Sölden: Don′t Go Beyond Skiing
The community of Sölden in the Tyrolean Ötztal Valley is not particularly exciting - as mass tourism due to skiing has altered its general appearance for the worse. However, it is a highly popular destination just because of the skiing opportunities in the surroundings mountains. The hotels of Sölden offer an unbelievable 15,000 beds and sell more than two million B&B arrangements a year. This makes this unassuming village one of the most touristy towns in all of Austria.
The hotels of the village match the common stereotypes: pseudo-alpine and tourist friendly. It is hard to imagine that these buildings cover something that has a genuine history. Mountain cabins in the inner part of the Ötztal were used in Neolithic days: Hunters and shepherds had shelters here, at least during the summers. The most impressive testimonial of this time is Ötzi, the glacier mummy, in the UK also known as "Frozen Fritz". He was found not too far from Sölden, after being covered in glacial ice for some 5,300 years.
The first shepherds have already arrived 6,500 years ago and pushed the forests back with fire to increase the meadow area for their cattle. The early settlers of the Ötztal came from the south - which continued to be the case for centuries. After the Neolithic settlers, it was Celts and Romans that populated the area. Many town names in the Tyrolean Alps are of Latin origin and there are various terms in the dialect of the inner Ötztal that are derived from Latin words.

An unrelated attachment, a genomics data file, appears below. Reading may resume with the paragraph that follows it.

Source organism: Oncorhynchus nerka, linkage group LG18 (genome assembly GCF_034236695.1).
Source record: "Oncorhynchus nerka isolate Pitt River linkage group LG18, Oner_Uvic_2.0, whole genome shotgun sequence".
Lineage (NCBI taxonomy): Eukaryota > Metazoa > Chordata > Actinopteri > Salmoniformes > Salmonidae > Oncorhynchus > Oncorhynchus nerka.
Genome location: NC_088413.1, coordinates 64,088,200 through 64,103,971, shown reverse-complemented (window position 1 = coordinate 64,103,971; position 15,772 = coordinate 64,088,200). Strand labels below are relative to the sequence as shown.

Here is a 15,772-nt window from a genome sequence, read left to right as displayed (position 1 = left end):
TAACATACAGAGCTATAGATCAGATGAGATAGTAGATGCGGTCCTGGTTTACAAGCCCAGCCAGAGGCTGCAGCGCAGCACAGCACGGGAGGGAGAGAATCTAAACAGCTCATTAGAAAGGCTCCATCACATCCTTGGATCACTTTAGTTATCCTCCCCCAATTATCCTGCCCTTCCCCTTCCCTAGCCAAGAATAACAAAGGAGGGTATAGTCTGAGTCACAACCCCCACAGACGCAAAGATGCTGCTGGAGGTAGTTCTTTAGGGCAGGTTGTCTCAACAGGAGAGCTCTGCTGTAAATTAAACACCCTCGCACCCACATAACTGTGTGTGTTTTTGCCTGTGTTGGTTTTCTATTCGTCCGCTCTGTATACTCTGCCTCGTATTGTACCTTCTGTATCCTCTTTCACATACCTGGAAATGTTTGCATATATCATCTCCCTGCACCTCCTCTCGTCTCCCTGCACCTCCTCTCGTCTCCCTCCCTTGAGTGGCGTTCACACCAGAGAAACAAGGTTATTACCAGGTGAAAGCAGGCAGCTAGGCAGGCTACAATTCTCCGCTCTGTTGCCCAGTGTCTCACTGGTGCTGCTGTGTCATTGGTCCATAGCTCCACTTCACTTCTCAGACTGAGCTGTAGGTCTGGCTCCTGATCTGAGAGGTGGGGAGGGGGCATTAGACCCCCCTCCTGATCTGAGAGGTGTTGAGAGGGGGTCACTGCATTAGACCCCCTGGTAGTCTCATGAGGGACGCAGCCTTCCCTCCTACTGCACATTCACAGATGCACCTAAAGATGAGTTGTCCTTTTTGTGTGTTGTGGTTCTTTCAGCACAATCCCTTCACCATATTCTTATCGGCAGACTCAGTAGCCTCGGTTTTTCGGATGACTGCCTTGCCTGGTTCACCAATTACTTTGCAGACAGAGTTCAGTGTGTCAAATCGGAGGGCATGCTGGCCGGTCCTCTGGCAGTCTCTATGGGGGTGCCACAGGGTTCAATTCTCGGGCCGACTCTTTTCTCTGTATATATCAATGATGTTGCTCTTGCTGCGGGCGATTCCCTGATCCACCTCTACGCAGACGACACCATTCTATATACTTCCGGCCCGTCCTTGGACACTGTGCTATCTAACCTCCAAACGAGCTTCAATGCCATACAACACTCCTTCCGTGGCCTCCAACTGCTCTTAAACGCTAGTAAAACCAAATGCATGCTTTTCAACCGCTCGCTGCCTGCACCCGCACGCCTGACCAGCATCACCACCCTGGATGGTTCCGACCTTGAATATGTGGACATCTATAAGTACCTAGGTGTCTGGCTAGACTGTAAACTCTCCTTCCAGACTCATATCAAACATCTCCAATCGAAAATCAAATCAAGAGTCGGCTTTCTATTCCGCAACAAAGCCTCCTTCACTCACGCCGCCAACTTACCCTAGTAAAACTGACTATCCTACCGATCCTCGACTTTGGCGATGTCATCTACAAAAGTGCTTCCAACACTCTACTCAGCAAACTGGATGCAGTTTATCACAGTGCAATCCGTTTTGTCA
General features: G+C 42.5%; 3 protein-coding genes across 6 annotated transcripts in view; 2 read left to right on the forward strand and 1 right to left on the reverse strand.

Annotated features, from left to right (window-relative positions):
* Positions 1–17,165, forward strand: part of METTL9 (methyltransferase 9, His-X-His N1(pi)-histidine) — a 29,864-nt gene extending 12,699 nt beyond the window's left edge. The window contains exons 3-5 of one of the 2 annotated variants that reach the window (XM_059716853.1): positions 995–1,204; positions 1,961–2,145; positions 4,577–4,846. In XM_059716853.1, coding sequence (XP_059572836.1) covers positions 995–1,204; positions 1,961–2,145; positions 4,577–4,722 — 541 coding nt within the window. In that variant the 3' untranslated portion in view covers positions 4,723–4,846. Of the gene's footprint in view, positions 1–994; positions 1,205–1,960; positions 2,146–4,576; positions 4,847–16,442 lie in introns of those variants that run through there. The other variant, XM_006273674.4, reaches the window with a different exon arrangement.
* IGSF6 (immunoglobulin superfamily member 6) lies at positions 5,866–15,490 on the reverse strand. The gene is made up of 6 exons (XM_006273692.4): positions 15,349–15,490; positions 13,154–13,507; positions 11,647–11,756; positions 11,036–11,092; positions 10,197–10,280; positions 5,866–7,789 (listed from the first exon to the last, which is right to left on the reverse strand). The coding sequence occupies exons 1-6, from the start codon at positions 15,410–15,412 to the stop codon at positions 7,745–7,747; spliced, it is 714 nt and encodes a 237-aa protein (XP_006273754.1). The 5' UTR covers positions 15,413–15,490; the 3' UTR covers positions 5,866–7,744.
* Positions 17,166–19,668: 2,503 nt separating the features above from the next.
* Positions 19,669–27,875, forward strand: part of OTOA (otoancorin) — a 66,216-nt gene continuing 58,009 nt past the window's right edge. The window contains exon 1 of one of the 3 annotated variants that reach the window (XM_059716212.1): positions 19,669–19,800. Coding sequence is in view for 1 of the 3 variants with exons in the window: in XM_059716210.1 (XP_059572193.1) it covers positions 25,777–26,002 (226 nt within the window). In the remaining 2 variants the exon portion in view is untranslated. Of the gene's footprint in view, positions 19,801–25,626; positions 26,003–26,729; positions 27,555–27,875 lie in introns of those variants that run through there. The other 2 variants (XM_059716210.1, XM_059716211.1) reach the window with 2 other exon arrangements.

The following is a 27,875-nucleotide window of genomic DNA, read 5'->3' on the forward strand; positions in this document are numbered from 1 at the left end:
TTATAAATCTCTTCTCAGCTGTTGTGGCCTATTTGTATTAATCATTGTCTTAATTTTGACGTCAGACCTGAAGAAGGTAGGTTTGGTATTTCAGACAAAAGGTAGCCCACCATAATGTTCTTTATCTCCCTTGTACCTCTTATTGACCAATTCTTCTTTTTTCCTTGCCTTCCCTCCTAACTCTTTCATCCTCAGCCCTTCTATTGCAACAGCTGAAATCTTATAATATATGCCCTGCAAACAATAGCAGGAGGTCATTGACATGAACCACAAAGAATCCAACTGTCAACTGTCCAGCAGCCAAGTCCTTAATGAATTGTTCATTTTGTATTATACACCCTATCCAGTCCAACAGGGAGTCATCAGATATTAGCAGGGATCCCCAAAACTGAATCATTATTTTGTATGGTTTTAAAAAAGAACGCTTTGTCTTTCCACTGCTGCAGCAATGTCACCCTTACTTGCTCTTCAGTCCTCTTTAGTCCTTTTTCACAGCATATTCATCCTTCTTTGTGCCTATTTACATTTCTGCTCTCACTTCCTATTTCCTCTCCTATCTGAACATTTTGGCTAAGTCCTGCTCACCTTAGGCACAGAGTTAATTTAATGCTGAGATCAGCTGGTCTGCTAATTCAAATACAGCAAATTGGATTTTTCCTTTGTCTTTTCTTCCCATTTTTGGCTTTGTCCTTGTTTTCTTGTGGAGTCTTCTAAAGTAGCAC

Activities In & Around Sölden
"Sölden" is based on "selda", which means "little farm settlement" and which can be tracked back to 1150. The following centuries were dull and un-happening, like in most agricultural villages in the Alps. Only with the rise of the skiing tourism, Sölden became an economic centre. Summer tourists started to flock into the village in the mid-19th century. Skiing, however, kicked in after 1948, when the first ski lifts were built.
I was surprised to find out that the mass tourism in skiing did not really reach its peak until well into the 1970ies. Until then, summer (hiking) tourists were as important as the winter (skiing) ones. Since then, the focus has clearly shifted to the winter season. Joint with the skiing areas of Obergurgl and Vent, Sölden offers some 70 lifts, almost 200 kilometres of slopes, numerous huts and other ingredients for a decent winter holiday, such as saunas, pools, bars, skating and cross-country skiing facilities.
Hiking tourists can exploit some 300 kilometres of paths, various huts that are open during the summer season, facilities for rock climbing and swimming as well as mountain biking. Verdict: Sölden is a great place for activities of the sportive kind and an anything-but-great-place for sightseeing and alike.
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